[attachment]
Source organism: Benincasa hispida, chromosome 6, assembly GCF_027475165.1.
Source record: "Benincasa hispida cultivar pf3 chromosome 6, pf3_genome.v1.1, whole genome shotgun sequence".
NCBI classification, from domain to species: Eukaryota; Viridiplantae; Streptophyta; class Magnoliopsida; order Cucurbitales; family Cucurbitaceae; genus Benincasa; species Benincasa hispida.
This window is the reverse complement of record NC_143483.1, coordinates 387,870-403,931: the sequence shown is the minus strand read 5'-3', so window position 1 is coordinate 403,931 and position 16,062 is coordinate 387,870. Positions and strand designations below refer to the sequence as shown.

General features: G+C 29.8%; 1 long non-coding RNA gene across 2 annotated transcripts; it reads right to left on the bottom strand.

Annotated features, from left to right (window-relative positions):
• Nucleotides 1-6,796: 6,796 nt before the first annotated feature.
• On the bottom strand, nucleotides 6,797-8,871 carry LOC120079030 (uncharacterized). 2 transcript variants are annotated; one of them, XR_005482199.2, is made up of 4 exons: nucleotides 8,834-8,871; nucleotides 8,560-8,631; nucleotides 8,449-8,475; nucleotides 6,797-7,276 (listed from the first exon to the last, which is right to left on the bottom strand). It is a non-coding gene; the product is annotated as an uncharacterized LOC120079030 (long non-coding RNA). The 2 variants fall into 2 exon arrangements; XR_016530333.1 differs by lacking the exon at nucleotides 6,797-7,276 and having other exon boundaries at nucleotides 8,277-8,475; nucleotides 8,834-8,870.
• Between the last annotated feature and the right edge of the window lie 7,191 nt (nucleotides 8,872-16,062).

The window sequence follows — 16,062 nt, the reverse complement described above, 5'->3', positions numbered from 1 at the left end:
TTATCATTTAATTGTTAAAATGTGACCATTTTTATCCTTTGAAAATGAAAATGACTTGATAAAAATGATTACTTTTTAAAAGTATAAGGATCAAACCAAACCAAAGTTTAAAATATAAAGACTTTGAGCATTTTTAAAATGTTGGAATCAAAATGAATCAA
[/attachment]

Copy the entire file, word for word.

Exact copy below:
Source organism: Benincasa hispida, chromosome 6, assembly GCF_027475165.1.
Source record: "Benincasa hispida cultivar pf3 chromosome 6, pf3_genome.v1.1, whole genome shotgun sequence".
NCBI classification, from domain to species: Eukaryota; Viridiplantae; Streptophyta; class Magnoliopsida; order Cucurbitales; family Cucurbitaceae; genus Benincasa; species Benincasa hispida.
This window is the reverse complement of record NC_143483.1, coordinates 387,870-403,931: the sequence shown is the minus strand read 5'-3', so window position 1 is coordinate 403,931 and position 16,062 is coordinate 387,870. Positions and strand designations below refer to the sequence as shown.

General features: G+C 29.8%; 1 long non-coding RNA gene across 2 annotated transcripts; it reads right to left on the bottom strand.

Annotated features, from left to right (window-relative positions):
• Nucleotides 1-6,796: 6,796 nt before the first annotated feature.
• On the bottom strand, nucleotides 6,797-8,871 carry LOC120079030 (uncharacterized). 2 transcript variants are annotated; one of them, XR_005482199.2, is made up of 4 exons: nucleotides 8,834-8,871; nucleotides 8,560-8,631; nucleotides 8,449-8,475; nucleotides 6,797-7,276 (listed from the first exon to the last, which is right to left on the bottom strand). It is a non-coding gene; the product is annotated as an uncharacterized LOC120079030 (long non-coding RNA). The 2 variants fall into 2 exon arrangements; XR_016530333.1 differs by lacking the exon at nucleotides 6,797-7,276 and having other exon boundaries at nucleotides 8,277-8,475; nucleotides 8,834-8,870.
• Between the last annotated feature and the right edge of the window lie 7,191 nt (nucleotides 8,872-16,062).

The window sequence follows — 16,062 nt, the reverse complement described above, 5'->3', positions numbered from 1 at the left end:
TTATCATTTAATTGTTAAAATGTGACCATTTTTATCCTTTGAAAATGAAAATGACTTGATAAAAATGATTACTTTTTAAAAGTATAAGGATCAAACCAAACCAAAGTTTAAAATATAAAGACTTTGAGCATTTTTAAAATGTTGGAATCAAAATGAATCAA